Friday, December 14, 2007


I realize that didn't post much in November. When I returned to the Kyo in late October, I'd made a pact with myself not to leave the country for a year. It was time to hunker down and get to work. For the first time since I moved down here, I felt I could finally commit to this city. So it was that I began to be more proactive about finding yoga students, began to set up yoga workshops for next spring, began to hang out with friends more, began to take my personal yoga and budo training more seriously. Plus the resumption of essay hell, and a few other pleasant surprises, about which I'll write when and if they arise.

There was of course time for fun. One afternoon, while having tea with Big Paul C, we saw Adam strolling up the Kamogawa. He joined us, and the nature of the conversation turned to things more historical. I immediately likened him to a modern day Bruce Chatwin, for his breadth of knowledge and infectious zeal for life. He spoke of a sword hidden in the deep mountains of Tokushima, unconsciously pulling his shawl around him like a wizard's cloak. The next day, he invited Miki and I to come out to Chiiori, in the deep Iya wilds of Shikoku. We rented a car and crossed Awaji, passed Tokushima city, and went over three high passes, bisecting the three Iya valleys. Our route followed that of the Heike as they fled in defeat 800 years before. The beauty of the area required many photo stops, and its danger had us take a long detour around where the land had slid, covering the road. We arrived at Chiiori long after dark. It was mellow and peaceful up there, eating and staying warm around the fire as the frozen rain fell outside. When the sun was out, we braved short walks, or sitting on the hillside looking at a somewhat Himalayan landscape with Tsurugi-zan looming over all.

Another weekend, Miki and I hiked from Kurama to Takao, climbing two passes and staying high in the mountains north of the Kyo. Along the way we came across a hunter and his dog out looking for deer or wild boar. It was the first time I'd seen a gun in this country, but it brought on thoughts about greater dangers: Were bears, usually in their winter dens this late in the year, still foraging on these unseasonable warm days? Shortly after, another sign confirmed our fears. As we approach a trail marker, we jumped backward when we noticed a poisonous viber enjoying the sun at the marker's base. Our walk took us through a beautiful remote village high in the hills, and to the shores of a small lake, unspoiled by concrete. It was encouraging to see a place with no traces of development, and we weren't the only ones to think so. Nearby, a film crew cranked out the latest episode of the samurai drama, Mito Komon. The cast and crew had lunch in their trucks while the lighting crew faced the challenge of filming under a sky constantly changing.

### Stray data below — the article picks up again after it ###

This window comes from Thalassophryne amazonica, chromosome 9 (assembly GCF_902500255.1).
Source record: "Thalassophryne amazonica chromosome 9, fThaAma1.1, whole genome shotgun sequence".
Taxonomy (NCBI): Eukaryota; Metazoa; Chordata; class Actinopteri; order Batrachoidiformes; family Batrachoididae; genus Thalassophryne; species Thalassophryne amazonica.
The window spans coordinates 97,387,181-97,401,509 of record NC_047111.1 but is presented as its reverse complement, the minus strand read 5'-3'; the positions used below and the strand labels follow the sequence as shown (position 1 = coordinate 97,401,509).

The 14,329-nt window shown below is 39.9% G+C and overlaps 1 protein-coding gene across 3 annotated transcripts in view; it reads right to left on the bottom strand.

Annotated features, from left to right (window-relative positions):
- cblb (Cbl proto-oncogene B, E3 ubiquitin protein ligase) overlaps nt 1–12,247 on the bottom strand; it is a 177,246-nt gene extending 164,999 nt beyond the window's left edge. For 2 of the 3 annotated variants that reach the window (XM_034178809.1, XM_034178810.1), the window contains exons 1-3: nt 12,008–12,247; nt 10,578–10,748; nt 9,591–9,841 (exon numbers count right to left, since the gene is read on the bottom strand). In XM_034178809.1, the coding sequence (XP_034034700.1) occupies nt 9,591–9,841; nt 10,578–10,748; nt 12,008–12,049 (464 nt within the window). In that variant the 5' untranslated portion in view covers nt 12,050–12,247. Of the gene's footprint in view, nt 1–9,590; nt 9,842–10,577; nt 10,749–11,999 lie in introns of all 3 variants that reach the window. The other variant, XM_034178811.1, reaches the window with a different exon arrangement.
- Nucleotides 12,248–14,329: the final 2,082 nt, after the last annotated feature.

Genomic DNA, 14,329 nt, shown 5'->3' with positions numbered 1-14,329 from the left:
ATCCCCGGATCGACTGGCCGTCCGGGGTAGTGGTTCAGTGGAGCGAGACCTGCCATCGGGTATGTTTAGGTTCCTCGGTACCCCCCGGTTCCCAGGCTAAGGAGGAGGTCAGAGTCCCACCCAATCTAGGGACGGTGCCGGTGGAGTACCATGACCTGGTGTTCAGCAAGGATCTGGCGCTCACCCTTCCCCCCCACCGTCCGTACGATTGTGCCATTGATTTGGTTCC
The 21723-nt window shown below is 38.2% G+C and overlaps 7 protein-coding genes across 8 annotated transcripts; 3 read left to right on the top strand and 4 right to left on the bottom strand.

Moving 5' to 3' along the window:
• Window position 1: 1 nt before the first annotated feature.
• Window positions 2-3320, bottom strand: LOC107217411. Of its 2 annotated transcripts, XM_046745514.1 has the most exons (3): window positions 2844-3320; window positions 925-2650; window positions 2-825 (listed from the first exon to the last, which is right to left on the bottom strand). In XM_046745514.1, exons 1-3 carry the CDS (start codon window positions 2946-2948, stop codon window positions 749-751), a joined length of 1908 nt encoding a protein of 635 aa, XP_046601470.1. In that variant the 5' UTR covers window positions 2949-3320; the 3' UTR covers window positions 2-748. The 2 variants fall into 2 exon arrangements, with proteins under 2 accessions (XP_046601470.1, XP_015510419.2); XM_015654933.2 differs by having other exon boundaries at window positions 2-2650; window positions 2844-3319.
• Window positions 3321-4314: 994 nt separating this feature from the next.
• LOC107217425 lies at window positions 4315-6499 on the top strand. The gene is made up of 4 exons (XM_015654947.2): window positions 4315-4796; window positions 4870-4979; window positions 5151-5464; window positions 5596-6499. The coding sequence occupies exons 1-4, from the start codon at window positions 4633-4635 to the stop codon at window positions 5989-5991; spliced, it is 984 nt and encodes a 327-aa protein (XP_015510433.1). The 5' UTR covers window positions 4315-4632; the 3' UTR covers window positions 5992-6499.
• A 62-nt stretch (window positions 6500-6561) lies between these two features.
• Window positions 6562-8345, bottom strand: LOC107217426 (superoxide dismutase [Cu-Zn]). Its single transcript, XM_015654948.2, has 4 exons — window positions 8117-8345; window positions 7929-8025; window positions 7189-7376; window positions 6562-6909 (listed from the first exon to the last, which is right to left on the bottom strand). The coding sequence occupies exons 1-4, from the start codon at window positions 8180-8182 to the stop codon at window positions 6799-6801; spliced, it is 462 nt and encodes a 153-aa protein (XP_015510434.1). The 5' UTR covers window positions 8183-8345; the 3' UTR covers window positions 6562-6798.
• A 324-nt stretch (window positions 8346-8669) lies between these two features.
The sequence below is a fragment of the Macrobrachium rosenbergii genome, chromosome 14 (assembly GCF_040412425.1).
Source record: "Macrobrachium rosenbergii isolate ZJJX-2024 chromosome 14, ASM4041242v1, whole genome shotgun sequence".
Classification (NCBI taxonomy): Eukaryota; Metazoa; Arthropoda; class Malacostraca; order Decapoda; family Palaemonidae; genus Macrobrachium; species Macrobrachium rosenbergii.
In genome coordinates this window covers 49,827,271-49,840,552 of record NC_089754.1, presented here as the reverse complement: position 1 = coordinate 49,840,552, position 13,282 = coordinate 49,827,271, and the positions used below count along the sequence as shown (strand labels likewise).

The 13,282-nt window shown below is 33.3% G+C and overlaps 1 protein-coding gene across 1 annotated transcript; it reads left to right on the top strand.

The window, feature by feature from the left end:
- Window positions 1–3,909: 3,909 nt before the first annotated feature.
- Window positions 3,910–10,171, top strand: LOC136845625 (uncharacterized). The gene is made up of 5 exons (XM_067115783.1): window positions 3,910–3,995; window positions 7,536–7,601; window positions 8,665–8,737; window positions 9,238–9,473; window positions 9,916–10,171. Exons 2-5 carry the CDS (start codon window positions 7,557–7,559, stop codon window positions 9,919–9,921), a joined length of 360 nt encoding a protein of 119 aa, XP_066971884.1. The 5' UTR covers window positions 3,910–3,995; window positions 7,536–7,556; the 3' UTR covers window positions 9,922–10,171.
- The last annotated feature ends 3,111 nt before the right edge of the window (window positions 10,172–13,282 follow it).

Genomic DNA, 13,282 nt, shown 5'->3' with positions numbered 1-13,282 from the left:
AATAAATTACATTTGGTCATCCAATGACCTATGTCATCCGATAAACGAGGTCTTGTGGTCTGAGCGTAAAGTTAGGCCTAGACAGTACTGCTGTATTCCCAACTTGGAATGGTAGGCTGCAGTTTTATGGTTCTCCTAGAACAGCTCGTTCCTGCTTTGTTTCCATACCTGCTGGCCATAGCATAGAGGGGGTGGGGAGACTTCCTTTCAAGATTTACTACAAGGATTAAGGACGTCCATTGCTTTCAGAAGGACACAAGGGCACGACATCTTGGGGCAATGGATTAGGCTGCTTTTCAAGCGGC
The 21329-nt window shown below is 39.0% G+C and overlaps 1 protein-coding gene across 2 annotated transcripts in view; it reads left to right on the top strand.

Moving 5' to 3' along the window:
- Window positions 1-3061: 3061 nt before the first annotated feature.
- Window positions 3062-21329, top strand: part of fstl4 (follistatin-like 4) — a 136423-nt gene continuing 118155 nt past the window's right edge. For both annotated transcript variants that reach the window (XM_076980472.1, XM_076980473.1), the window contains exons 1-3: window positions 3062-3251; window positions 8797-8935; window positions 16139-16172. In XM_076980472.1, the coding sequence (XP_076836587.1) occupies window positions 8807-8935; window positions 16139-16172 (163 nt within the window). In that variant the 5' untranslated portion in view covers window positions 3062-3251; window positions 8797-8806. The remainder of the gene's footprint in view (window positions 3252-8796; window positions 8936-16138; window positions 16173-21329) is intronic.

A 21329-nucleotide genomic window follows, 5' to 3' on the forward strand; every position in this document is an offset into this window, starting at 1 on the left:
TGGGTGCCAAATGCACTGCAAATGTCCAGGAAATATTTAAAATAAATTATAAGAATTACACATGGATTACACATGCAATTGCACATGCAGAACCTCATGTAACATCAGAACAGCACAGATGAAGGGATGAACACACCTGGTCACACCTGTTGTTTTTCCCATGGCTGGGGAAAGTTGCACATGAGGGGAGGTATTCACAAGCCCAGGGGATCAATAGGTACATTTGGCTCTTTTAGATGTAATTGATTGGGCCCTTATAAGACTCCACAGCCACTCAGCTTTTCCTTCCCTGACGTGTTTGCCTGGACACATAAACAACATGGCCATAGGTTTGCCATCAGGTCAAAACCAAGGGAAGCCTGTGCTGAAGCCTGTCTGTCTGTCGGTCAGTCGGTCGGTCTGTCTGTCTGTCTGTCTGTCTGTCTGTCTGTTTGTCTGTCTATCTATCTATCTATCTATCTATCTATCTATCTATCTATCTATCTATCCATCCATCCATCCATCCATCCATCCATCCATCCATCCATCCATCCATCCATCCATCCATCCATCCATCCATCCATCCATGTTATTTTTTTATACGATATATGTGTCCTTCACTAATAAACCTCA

Back in the city, there were parties. We attended the Kyoto premeire of Gaia Symphony 6. Afterward, there were drinks. I talked a while with Jin Tatsumura, the film's director. There were also lots of people in the alternative health field, and quite a few scholars. One professor jittered and twitched as we talked with him, and if this were a different country, and a different decade, I'd have guessed he was pretty coked up.

During the last week of the month, there was a wine tasting party at @Cafe, and a couple farewell bashes for friends seeking other alternatives. At one of these, Sam was tap-dancing along to a jazz band. Each of his footfalls seemed to mock me, as if counting down the days until my own eventual departure.

Autumn was warm this year, and the koyo hunters were no doubt disappointed. We too followed the leaves through their changes. Each day was like watching a striptease in extreme slow motion. The Path of Philosophy gets a lot of traffic this time of year, and two temples were open for only a few days. Reikanji with its surprisingly large garden and lovely screens. Anrakuji, with the gorgeous moss covered gate, and the trimmed shrubs out back, marching toward the borrowed scenery like an army of helmeted warriors. Further North, Sekizan Zenin hid away from the crowds, the late afternoon sun pulling details of highly elaborate craftwork out of the shadows. The trails behind our place lead up to Uryu-zan, then around to Tanuki-dani. The ridges leading south mocking the technicolor neon of downtown. And gosho itself, with fewer trees, but whose gingko stand high and proud and with undeniable majesty....

On the turntable: Xymox, "Phoenix"

On the nighttable: George Leonard, "Mastery"

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